Synopsis from Good Reads:
Simon Snow is the worst chosen one who’s ever been chosen.
That’s what his roommate, Baz, says. And Baz might be evil and a vampire and a complete git, but he’s probably right.
Half the time, Simon can’t even make his wand work, and the other half, he sets something on fire. His mentor’s avoiding him, his girlfriend broke up with him, and there’s a magic-eating monster running around wearing Simon’s face. Baz would be having a field day with all this, if he were here—it’s their last year at the Watford School of Magicks, and Simon’s infuriating nemesis didn’t even bother to show up.
Carry On is a ghost story, a love story, a mystery and a melodrama. It has just as much kissing and talking as you’d expect from a Rainbow Rowell story—but far, far more monsters.
I am almost physically unable to type this about a Rainbow Rowell book, but I had a lot of doubts about Carry On. And while Rowell – obviously – put me to shame on most of them, I can’t say that I loved this one.
The Simon and Baz parts of Fangirl were my least favorite parts. Pretty much every time I’ve re-read Fangirl I skipped right on over those parts. While fanfiction and the fictional books were a HUGE part of Fangirl, I thought it completely unnecessary that there were so many excerpts of her fanfiction. I just didn’t care about Simon and Baz. I wasn’t sure I wanted a whole book of them.
It did take me a bit to get into the story and the characters, but I eventually got to the point where I couldn’t put it down. I felt the set-up took a little too long to get to the actual story. One thing I’ve read in a lot of reviews is that a lot of people didn’t like that there were bits of information thrown at you about things that happened prior to the events of this book, like you’ve missed out on all these things. However, I kind of liked the style. It reminded me a lot of an episode of Community where it involved all these flashbacks, but the flashbacks weren’t from previous episodes – it was like the characters have lives outside of the episodes we see them in and I like it.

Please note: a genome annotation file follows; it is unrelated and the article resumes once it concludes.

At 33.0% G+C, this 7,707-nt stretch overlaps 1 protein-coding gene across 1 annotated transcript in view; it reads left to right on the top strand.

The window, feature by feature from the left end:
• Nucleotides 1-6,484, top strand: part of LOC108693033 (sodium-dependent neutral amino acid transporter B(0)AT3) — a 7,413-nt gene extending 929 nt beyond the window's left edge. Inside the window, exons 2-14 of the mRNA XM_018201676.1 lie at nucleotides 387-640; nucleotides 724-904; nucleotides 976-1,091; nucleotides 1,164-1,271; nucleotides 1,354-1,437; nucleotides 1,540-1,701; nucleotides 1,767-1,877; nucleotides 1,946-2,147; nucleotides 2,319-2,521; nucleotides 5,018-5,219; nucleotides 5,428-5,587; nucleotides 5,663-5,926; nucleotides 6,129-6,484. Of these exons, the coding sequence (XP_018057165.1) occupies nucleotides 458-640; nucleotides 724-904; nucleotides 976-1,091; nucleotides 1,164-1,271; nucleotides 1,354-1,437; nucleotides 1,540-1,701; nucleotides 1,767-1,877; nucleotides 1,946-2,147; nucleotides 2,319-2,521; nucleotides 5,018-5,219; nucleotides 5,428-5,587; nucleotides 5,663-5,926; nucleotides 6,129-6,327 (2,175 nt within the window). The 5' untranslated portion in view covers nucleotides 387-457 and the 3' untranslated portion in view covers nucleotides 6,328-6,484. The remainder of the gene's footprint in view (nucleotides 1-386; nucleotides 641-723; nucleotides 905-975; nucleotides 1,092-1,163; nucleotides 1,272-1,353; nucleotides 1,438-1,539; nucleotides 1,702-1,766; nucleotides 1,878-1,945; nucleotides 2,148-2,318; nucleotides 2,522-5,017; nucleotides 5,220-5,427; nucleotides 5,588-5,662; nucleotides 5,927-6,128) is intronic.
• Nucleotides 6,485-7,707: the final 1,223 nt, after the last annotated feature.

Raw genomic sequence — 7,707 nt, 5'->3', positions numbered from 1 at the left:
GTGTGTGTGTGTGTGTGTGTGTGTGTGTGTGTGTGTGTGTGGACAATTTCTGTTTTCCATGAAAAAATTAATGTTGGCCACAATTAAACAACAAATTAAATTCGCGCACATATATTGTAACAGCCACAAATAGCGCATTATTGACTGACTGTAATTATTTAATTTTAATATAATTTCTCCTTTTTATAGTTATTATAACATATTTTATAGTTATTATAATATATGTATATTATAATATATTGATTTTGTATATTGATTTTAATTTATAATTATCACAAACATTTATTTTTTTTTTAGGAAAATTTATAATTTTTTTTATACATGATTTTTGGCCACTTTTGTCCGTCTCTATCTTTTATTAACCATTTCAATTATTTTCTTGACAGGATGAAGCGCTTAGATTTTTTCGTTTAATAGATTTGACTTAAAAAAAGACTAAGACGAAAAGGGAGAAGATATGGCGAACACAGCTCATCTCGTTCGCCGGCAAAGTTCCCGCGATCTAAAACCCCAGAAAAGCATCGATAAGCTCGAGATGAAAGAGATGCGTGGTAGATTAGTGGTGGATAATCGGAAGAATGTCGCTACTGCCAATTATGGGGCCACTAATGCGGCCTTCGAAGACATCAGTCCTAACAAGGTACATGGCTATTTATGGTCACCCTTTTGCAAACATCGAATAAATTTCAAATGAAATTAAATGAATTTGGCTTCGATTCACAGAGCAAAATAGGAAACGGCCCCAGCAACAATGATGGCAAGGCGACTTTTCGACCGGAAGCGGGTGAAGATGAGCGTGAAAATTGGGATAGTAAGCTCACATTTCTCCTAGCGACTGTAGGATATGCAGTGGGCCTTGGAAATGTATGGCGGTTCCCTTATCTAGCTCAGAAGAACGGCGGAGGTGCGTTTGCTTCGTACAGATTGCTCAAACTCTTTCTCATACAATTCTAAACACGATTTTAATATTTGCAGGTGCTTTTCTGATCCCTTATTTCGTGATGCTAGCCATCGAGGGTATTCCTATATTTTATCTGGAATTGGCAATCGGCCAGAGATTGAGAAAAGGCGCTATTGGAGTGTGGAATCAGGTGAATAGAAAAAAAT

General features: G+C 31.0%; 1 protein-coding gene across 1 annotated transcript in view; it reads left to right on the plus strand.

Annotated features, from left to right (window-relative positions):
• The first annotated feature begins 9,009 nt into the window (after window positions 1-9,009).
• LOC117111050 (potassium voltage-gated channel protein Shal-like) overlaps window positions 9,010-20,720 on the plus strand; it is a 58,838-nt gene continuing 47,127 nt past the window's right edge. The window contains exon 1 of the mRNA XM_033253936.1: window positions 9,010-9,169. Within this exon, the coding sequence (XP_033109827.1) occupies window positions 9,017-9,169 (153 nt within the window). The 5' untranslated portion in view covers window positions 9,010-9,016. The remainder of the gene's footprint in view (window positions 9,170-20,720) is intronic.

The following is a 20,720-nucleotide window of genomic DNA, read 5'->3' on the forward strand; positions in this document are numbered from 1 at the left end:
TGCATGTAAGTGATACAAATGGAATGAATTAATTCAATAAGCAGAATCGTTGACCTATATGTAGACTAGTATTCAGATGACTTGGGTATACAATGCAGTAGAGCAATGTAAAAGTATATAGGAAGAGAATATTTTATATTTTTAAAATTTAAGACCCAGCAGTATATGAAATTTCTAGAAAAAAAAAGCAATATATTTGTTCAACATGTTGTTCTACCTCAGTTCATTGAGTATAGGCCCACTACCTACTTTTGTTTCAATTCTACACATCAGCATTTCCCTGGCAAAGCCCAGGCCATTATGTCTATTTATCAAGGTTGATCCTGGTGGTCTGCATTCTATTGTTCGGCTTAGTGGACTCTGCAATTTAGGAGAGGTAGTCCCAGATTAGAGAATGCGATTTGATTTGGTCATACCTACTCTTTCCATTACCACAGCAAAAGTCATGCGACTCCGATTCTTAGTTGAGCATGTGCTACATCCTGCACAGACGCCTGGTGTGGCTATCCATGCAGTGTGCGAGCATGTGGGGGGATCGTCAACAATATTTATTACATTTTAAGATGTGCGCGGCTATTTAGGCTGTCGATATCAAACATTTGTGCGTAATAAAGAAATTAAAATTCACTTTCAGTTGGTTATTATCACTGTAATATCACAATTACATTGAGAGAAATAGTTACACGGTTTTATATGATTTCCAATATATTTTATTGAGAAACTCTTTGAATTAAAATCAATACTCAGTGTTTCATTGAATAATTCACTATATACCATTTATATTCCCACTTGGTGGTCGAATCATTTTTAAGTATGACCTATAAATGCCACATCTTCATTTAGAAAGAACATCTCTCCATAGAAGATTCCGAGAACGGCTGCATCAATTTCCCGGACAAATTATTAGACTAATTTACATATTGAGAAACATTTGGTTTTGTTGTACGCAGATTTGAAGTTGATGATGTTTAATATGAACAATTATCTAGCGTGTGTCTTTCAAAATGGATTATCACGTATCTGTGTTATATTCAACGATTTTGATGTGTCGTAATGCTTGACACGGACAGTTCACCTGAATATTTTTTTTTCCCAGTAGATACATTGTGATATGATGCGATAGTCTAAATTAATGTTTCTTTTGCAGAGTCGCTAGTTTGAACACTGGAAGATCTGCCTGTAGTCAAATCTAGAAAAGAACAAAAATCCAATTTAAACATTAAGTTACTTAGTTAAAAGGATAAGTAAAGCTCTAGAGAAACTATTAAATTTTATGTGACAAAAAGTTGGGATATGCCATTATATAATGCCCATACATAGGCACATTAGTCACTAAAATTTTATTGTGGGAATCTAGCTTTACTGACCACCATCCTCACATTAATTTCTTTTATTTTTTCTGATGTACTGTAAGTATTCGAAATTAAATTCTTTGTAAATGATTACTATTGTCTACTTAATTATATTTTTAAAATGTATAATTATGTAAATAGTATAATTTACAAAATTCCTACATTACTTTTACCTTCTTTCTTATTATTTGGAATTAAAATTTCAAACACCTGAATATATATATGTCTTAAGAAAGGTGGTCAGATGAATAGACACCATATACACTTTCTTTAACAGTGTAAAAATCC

I’m just going to say it (and please don’t hate) – The Romance. Generally gay romance in books aren’t my thing. I don’t have a problem with them (which I also hate saying – like the straight white girl is fine with it, you all can read it now), but I don’t go out of my way to be all diverse about it. I’m straight, I like reading about straight romance. Just like I imagine someone who is part of the LGBTQIA community enjoys reading romance they identify with more than they enjoy a straight romance.
What Rainbow Rowell does best is bringing the cute romance and she always delivers – gay or straight. I did not really enjoy this book at all until Baz shows up. Simon is better when Baz is around (and not just because when Baz was missing Simon incessantly whined about it) and I enjoyed every page where they’re interacting. Their Enemies to Temporary Allies to Romantic Partners relationship was so fun to watch unfold and I ship it.
So now that the doubts are out of the way, let’s get on with the rest of it. I really liked that it’s told in Multiple 1st Person POV – my favorite style. I didn’t think the voices were super-distinctive, but I rarely got confused about who I was reading about.
If this book wasn’t by Rowell I wouldn’t have picked it up, just because of all the comparisons to Harry Potter. I’ve never read Harry Potter (yes, I know) and honestly I probably never will. I read a lot of paranormal, but I’m not a huge fan of full out fantasy. So when I step back from the characters and look at the overall plot, I’m kind of underwhelmed. I thought a lot of it was predictable, honestly. I cared about Simon. I cared about Baz. I even cared about Penny. But the rest of it…eh.
Overall, I did enjoy Carry On, but I didn’t love it like I do most Rowell books. While the first 30% or so I was almost ready to DNF, it really picked up once Baz shows up and I did really enjoy reading about the characters and the relationships from that point on. This is a good example of a book that’s generally out of my comfort zone and I’m glad that I read it.
Overall Rating (out of 5): 3.5 Stars